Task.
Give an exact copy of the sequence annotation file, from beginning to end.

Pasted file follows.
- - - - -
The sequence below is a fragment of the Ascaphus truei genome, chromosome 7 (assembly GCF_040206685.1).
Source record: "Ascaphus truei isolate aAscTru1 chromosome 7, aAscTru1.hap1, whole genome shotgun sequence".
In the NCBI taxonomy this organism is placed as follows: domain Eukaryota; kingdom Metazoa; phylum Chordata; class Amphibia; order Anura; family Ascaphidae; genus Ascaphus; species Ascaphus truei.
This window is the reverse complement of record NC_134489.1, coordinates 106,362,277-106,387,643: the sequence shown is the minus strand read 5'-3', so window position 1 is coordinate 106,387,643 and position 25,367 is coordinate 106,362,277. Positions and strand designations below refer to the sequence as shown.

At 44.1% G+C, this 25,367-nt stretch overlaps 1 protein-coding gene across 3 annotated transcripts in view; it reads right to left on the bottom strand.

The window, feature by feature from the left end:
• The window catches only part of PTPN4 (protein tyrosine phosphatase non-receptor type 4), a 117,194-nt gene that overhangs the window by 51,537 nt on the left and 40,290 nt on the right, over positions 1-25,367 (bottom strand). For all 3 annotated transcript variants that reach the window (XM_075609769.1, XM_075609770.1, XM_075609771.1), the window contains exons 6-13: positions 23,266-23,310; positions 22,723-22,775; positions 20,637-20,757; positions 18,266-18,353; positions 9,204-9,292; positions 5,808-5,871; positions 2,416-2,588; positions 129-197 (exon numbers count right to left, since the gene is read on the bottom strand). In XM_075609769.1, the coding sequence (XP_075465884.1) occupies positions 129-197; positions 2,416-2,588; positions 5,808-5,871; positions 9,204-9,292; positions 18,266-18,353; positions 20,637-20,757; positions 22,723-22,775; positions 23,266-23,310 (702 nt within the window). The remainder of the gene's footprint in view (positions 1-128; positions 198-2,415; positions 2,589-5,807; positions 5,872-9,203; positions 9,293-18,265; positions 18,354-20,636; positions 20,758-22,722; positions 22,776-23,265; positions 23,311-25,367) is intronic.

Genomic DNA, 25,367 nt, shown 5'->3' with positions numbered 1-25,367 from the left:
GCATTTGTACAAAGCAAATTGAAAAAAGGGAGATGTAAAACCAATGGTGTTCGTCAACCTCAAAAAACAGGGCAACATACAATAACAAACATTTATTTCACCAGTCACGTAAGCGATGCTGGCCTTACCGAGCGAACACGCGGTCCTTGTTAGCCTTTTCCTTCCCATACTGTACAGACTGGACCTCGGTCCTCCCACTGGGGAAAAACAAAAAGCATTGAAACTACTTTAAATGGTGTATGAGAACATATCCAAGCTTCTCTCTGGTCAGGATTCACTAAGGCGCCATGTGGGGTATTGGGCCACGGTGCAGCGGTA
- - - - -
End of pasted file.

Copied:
The sequence below is a fragment of the Ascaphus truei genome, chromosome 7 (assembly GCF_040206685.1).
Source record: "Ascaphus truei isolate aAscTru1 chromosome 7, aAscTru1.hap1, whole genome shotgun sequence".
In the NCBI taxonomy this organism is placed as follows: domain Eukaryota; kingdom Metazoa; phylum Chordata; class Amphibia; order Anura; family Ascaphidae; genus Ascaphus; species Ascaphus truei.
This window is the reverse complement of record NC_134489.1, coordinates 106,362,277-106,387,643: the sequence shown is the minus strand read 5'-3', so window position 1 is coordinate 106,387,643 and position 25,367 is coordinate 106,362,277. Positions and strand designations below refer to the sequence as shown.

At 44.1% G+C, this 25,367-nt stretch overlaps 1 protein-coding gene across 3 annotated transcripts in view; it reads right to left on the bottom strand.

The window, feature by feature from the left end:
• The window catches only part of PTPN4 (protein tyrosine phosphatase non-receptor type 4), a 117,194-nt gene that overhangs the window by 51,537 nt on the left and 40,290 nt on the right, over positions 1-25,367 (bottom strand). For all 3 annotated transcript variants that reach the window (XM_075609769.1, XM_075609770.1, XM_075609771.1), the window contains exons 6-13: positions 23,266-23,310; positions 22,723-22,775; positions 20,637-20,757; positions 18,266-18,353; positions 9,204-9,292; positions 5,808-5,871; positions 2,416-2,588; positions 129-197 (exon numbers count right to left, since the gene is read on the bottom strand). In XM_075609769.1, the coding sequence (XP_075465884.1) occupies positions 129-197; positions 2,416-2,588; positions 5,808-5,871; positions 9,204-9,292; positions 18,266-18,353; positions 20,637-20,757; positions 22,723-22,775; positions 23,266-23,310 (702 nt within the window). The remainder of the gene's footprint in view (positions 1-128; positions 198-2,415; positions 2,589-5,807; positions 5,872-9,203; positions 9,293-18,265; positions 18,354-20,636; positions 20,758-22,722; positions 22,776-23,265; positions 23,311-25,367) is intronic.

Genomic DNA, 25,367 nt, shown 5'->3' with positions numbered 1-25,367 from the left:
GCATTTGTACAAAGCAAATTGAAAAAAGGGAGATGTAAAACCAATGGTGTTCGTCAACCTCAAAAAACAGGGCAACATACAATAACAAACATTTATTTCACCAGTCACGTAAGCGATGCTGGCCTTACCGAGCGAACACGCGGTCCTTGTTAGCCTTTTCCTTCCCATACTGTACAGACTGGACCTCGGTCCTCCCACTGGGGAAAAACAAAAAGCATTGAAACTACTTTAAATGGTGTATGAGAACATATCCAAGCTTCTCTCTGGTCAGGATTCACTAAGGCGCCATGTGGGGTATTGGGCCACGGTGCAGCGGTA